The new Russian T-14 Armata has got Western anti-tank specialists scratching their heads over how to defeat its varied defensive systems. However, the problem of overcoming ‘active armour’ on earlier Russian tank variants is one that was addressed as far back as 1989, by German weapons manufacturer, Rheinmetall W&M GmbH.
Specifically, Rheinmetall came up with the idea of a ‘tandem warhead’, the details of which were declassified recently and published as UK patent number GB 2517656. Figure 1 of the patent illustrating the concept is shown below.
The tandem warhead (10) works by providing an initial charge, delivered from a location towards the front of the device (11) and a further, main charge (12), which follows its direction of flight. The warhead includes a detonation delay device (17) controlling both the first and second charges, and four range finders (31-34), which ascertain the distance co-ordinates between the warhead and the target during flight. The detonation delay device uses the range finders to work out the angle of attack in relation to a specific target. It then uses this information to calculate a detonation delay time between the two charges, taking into account the predetermined ‘curve’ of the warhead in flight.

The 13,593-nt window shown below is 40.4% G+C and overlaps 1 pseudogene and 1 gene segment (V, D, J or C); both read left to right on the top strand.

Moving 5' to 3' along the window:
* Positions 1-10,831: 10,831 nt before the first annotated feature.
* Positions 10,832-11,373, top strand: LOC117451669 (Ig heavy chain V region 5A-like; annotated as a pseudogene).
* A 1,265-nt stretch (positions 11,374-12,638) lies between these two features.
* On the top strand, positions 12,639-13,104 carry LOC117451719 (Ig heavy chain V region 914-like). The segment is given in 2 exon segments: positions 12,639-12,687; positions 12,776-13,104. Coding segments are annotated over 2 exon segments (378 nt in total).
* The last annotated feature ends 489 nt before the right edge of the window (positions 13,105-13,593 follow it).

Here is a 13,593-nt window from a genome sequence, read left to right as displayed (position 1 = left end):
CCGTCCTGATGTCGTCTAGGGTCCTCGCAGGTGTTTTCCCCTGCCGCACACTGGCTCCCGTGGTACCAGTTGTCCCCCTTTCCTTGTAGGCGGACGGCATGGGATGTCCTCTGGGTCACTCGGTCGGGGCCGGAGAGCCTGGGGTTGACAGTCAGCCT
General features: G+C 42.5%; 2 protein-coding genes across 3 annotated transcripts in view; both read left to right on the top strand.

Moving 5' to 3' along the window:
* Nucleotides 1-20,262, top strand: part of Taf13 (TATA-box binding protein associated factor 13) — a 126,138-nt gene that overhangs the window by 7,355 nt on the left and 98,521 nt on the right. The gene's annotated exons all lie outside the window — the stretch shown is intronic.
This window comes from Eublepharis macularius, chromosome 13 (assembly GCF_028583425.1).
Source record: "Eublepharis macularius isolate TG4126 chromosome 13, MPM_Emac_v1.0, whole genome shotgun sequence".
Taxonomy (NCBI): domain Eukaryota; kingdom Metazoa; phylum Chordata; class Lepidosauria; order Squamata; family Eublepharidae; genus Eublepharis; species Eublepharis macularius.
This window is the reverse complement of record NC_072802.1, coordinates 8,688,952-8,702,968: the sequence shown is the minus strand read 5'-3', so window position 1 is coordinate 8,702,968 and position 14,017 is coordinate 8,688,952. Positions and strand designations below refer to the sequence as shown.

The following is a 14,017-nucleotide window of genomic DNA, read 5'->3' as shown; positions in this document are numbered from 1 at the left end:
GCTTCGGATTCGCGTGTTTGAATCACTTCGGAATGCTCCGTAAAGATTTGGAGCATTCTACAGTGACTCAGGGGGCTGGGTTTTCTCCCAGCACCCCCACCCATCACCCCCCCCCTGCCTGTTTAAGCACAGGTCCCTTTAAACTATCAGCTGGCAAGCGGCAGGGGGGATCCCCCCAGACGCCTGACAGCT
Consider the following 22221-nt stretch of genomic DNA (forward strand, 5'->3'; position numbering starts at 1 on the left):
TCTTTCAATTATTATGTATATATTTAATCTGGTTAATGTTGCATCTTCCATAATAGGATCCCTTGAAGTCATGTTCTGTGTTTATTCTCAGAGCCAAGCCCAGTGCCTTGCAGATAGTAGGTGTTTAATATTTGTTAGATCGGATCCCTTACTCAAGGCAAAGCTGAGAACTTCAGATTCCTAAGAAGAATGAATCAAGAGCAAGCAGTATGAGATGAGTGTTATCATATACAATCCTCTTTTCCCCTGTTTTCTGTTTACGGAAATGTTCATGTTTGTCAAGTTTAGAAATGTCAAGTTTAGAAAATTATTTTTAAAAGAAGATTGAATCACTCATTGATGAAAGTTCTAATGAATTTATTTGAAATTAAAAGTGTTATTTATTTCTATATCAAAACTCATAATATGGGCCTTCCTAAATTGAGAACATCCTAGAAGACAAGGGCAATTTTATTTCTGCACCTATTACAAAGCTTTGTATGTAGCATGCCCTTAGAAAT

The operation of the tandem warhead is based on the fact that the angle of attack is calculated before the warhead makes impact on the target. The delay time between the detonation of the front and main charge is then selected on the basis of this calculation. This process helps to avoid the possibility that parts of the warhead – particularly of the active armour module (20), which are scattered following the penetration by the front charge – damage or destroy the main charge before it has had chance to detonate.
As this example shows, the answer to today’s engineering problem may have already been found, if you know where to look. Sometimes you have to look back before you can move forward.
By Nick Wallin, partner and patent attorney at intellectual property firm, Withers & Rogers.
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